“What? You’re doing it again? You’re mad!” That was the loving response that I got from my other half when I told her that Osaka was on again. Well? Don’t dismiss her analysis. She might be right.
Let’s think about that – what were the high spots? It’s in my nature that I’m inclined to remember the highs better than the lows. Lots of high spots, culminating in Robert being promoted by our local sailing magazine, “Yachting Life”, to the rank of Honorary Scotsman in their headline, “SCOTS DUO WIN OSAKA CUP”
So, let me start at the end of the race and think back through time…. The Prize Giving was a wonderful day and a masterpiece of organisation by both George and the Osaka Hokko Yacht Club. And the reception on our arrival in Osaka… and discovering that I was the biggest loser by proportion of body weight… and I felt better for it. (George weighed all the crews before and after the race to see who lost most weight.)
On the last day, a hectic and at times damaging run for the last 100 nm had us working hard. We knew it would be close between ourselves and Wasabi and Optimus Prime so we weren’t letting up. Having a spinnaker and our biggest head-sail lying in fresh tatters in the foc’s’l (he didn’t tell me about the spinnaker!! – Robert) seemed unimportant. But in the last 30 NM the wind was dropping off until we spent the final couple of hours trying to decide whether we were better with the #3 or the code 0 as we ghosted upwind to the finish line.
The week from the Marianas to just short of Japan has left the least memories of the whole event -just sailing on in the right general direction and not many decisions to make until we approached the Korushio current. You can assess how dull it was from my log entry at 1145 on 19th April “Overtaken by a swallow. OK little fellow. Only 700nm to go!”
Oh! Except for the unlit aircraft carrier!! More of that later.
In the Marianas we had passed close south of Pagan, an island that boasts a population of 3 and an active volcano which was steaming away and dusted us with ash on the approach to the island. And just before that we sailed over the trench, with 7 miles of water underneath us. Just thinking about that makes you giddy!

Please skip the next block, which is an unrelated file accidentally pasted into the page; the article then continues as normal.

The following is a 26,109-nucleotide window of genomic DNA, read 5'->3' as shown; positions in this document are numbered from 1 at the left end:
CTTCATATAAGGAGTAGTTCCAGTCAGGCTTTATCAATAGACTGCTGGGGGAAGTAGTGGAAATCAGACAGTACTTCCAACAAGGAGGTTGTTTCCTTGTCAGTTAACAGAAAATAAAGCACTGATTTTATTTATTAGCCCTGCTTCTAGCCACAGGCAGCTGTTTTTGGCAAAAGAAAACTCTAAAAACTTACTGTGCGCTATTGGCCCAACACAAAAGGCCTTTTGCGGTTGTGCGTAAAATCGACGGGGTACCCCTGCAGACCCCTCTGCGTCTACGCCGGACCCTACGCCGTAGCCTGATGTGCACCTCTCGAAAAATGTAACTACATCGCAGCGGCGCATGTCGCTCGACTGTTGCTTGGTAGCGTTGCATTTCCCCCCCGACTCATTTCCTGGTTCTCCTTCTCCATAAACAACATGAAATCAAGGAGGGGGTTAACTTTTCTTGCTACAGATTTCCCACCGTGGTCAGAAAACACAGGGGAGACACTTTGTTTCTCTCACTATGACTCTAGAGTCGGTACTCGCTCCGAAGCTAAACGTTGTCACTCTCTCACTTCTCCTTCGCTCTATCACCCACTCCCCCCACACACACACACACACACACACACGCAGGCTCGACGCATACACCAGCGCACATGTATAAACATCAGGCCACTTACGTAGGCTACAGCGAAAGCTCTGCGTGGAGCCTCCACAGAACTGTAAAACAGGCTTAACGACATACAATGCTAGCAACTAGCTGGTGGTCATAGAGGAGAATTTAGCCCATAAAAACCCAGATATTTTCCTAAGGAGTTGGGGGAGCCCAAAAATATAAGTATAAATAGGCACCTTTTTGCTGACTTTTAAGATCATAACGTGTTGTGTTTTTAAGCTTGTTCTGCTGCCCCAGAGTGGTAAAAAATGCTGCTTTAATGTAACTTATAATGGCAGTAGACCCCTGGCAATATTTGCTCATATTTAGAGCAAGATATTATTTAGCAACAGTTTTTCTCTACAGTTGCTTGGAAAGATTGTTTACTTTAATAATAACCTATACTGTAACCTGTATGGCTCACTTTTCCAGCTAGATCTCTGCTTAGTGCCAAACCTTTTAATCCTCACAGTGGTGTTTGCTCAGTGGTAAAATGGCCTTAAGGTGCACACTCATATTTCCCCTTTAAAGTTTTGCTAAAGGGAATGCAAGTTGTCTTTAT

A few days earlier, in the doldrums, Robert had managed to predict a rain shower in time for us to be ready for it. We were suffering badly from salt water sores and had finished the tube of Bactroban cream that had been our defense. Race doctor, Dr Rosie, whom we consulted by sat-phone, was clear that in the absence of Bactroban, the only solution was to wash our bums in fresh water every time we came off watch. But we didn’t have the spare water and were depleting our stocks by drinking 5 litres a day each. So we suffered. We thought we were well set up to collect water off the main but kept failing because the showers were very brief. We were busy keeping Escapade upright in the squalls that came with the rain and so the rain had gone before we were ready to collected it. But then Robert, genius, spotted a smaller shower and predicted it some ten minutes ahead and we had left the catching mechanism in place with only the hose to fit. As the rain arrived Robert was able to turn down downwind to maximise the catch, and this time no reefing required. The water gushed off the sail and into the bucket slung under the boom and some went down the hose to the tank. So much water was overflowing from the bucket, it seemed as if there could be none left to go down the hose. Just under 5 minutes and the rain stopped. We had taken 100 litres into the tank! Happiness! Bliss! End of salt water sores! A major high spot!